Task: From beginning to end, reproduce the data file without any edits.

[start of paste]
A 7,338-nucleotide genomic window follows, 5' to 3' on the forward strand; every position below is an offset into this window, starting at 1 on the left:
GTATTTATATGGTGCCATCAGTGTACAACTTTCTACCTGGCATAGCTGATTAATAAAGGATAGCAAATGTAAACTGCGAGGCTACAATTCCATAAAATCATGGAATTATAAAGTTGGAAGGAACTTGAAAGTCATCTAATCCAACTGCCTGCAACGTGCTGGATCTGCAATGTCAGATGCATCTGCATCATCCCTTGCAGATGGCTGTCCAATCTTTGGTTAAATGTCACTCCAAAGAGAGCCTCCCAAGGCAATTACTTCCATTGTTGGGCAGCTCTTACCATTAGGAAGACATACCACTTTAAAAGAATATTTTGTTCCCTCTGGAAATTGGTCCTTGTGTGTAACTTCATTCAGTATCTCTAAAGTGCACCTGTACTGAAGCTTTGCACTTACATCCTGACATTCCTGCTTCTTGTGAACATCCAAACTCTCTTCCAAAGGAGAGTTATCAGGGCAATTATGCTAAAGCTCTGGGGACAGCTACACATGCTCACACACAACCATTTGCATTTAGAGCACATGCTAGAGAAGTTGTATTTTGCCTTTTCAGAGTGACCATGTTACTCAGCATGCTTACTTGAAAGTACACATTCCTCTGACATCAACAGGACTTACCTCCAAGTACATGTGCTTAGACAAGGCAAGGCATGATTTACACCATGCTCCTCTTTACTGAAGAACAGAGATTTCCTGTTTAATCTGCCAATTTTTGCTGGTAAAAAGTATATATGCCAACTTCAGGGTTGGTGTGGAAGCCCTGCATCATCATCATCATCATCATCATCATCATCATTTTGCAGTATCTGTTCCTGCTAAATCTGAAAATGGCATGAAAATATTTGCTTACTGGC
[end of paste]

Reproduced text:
A 7,338-nucleotide genomic window follows, 5' to 3' on the forward strand; every position below is an offset into this window, starting at 1 on the left:
GTATTTATATGGTGCCATCAGTGTACAACTTTCTACCTGGCATAGCTGATTAATAAAGGATAGCAAATGTAAACTGCGAGGCTACAATTCCATAAAATCATGGAATTATAAAGTTGGAAGGAACTTGAAAGTCATCTAATCCAACTGCCTGCAACGTGCTGGATCTGCAATGTCAGATGCATCTGCATCATCCCTTGCAGATGGCTGTCCAATCTTTGGTTAAATGTCACTCCAAAGAGAGCCTCCCAAGGCAATTACTTCCATTGTTGGGCAGCTCTTACCATTAGGAAGACATACCACTTTAAAAGAATATTTTGTTCCCTCTGGAAATTGGTCCTTGTGTGTAACTTCATTCAGTATCTCTAAAGTGCACCTGTACTGAAGCTTTGCACTTACATCCTGACATTCCTGCTTCTTGTGAACATCCAAACTCTCTTCCAAAGGAGAGTTATCAGGGCAATTATGCTAAAGCTCTGGGGACAGCTACACATGCTCACACACAACCATTTGCATTTAGAGCACATGCTAGAGAAGTTGTATTTTGCCTTTTCAGAGTGACCATGTTACTCAGCATGCTTACTTGAAAGTACACATTCCTCTGACATCAACAGGACTTACCTCCAAGTACATGTGCTTAGACAAGGCAAGGCATGATTTACACCATGCTCCTCTTTACTGAAGAACAGAGATTTCCTGTTTAATCTGCCAATTTTTGCTGGTAAAAAGTATATATGCCAACTTCAGGGTTGGTGTGGAAGCCCTGCATCATCATCATCATCATCATCATCATCATCATTTTGCAGTATCTGTTCCTGCTAAATCTGAAAATGGCATGAAAATATTTGCTTACTGGC